Grazing Management Key to Profitable Use of Rangeland
By Donald Stotts
STILLWATER, Okla. Proper use of rangeland resources can help producers overcome the potentially costly struggle of turning investment into profit.
"In order to achieve the highest net return, efficient use of rangeland requires appropriate management of stocking rate," said Terry Bidwell, Oklahoma State University Cooperative Extension rangeland ecology specialist.
Bidwell said grazing management should be the first consideration in all programs. Determining the carrying capacity for a ranch is the initial step.
"The carrying capacity is the stocking rate that is sustainable over time which maintains the rangeland ecosystem without unnatural soil erosion or loss of biological diversity," Bidwell said.
If livestock are continually grazed at a stocking rate higher than the carrying capacity, then production of forage species and livestock production decline while requirements for supplemental feed and weed control increase.
"Although a heavy stocking rate may make a producer more income in the short term, it results in increased economic risk and degradation of natural resources," Bidwell said. "Large fluctuations in income can be disastrous if a producer encounters a series of years of unfavorable weather conditions, low prices or high production costs."
Recommended stocking rates for rangeland are based on light to moderate use of an operation's annual forage production and uniform grazing distribution.
"Producers need to determine the most effective means of optimizing harvest efficiency by understanding how and when plants grow, and when supplemental feeding is necessary," Bidwell said.
There are several methods available to improve utilization, including additional fencing, seasonal deferment, placement of supplements and minerals, artificial shade and prescribed fire. Grazing systems also can be used to change the plant community.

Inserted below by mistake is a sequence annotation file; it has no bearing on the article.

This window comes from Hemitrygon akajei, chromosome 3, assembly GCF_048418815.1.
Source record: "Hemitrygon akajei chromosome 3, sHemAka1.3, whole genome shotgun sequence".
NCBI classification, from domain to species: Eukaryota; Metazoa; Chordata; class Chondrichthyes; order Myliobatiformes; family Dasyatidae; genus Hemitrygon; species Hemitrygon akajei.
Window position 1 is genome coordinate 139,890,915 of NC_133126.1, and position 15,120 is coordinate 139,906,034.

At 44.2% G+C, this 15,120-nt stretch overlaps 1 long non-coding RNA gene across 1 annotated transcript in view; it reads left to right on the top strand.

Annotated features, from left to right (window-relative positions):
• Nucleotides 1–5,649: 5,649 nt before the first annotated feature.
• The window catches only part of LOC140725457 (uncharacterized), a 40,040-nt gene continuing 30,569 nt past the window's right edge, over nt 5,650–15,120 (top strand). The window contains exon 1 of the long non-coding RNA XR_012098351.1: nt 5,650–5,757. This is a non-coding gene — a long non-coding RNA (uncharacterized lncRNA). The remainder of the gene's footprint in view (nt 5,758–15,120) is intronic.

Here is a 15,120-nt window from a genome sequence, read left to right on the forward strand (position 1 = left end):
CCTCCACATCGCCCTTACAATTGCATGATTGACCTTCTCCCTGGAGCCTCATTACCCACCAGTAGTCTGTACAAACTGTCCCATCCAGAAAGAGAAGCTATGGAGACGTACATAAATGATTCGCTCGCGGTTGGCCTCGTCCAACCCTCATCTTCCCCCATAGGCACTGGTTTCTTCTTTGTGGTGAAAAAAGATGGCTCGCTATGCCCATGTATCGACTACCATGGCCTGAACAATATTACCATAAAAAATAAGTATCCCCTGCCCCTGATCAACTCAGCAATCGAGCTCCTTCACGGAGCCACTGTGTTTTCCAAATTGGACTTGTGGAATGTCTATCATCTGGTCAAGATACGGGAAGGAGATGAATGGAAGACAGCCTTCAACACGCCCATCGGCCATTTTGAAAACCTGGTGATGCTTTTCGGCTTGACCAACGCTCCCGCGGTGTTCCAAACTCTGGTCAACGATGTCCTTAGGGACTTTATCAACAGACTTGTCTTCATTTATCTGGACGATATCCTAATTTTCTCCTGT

Continuous grazing generally allows high individual animal performance and diet selectivity, but reduce harvest efficiency. The only way to alter continuous year-round grazing is to increase or decrease the stocking rate.
"Plant species diversity and habitat structure is highest with continuous stocking at a moderate rate," Bidwell said. "This improves habitat for a variety of wildlife such as bobwhite quail on native rangelands."
A second form of grazing is rotational grazing, in which a herd of livestock is relocated among two or more pastures. Pasture can be fenced with either permanent or temporary, usually electric, fencing.
"The potential advantages of rotational grazing include reduction of labor cost, equipment and livestock management, as well as an increase in harvest efficiency," Bidwell said. "However, rotational grazing can reduce habitat structural and species diversity for many wildlife species. Wildlife management should always be considered because of its economic potential on native grazing lands."
Bidwell said use of a properly designed grazing system with other management tools such as prescribed fire can further improve the investment-to-cost return of range resources.
"With the rapid increase in brush such as eastern redcedar, a landowner who doesn't burn will be out of business in terms of both livestock and wildlife, sooner or later," Bidwell said.
Producers seeking additional information about grazing management on rangeland should contact their local OSU Cooperative Extension county office, usually listed under "County Government" in most telephone directories.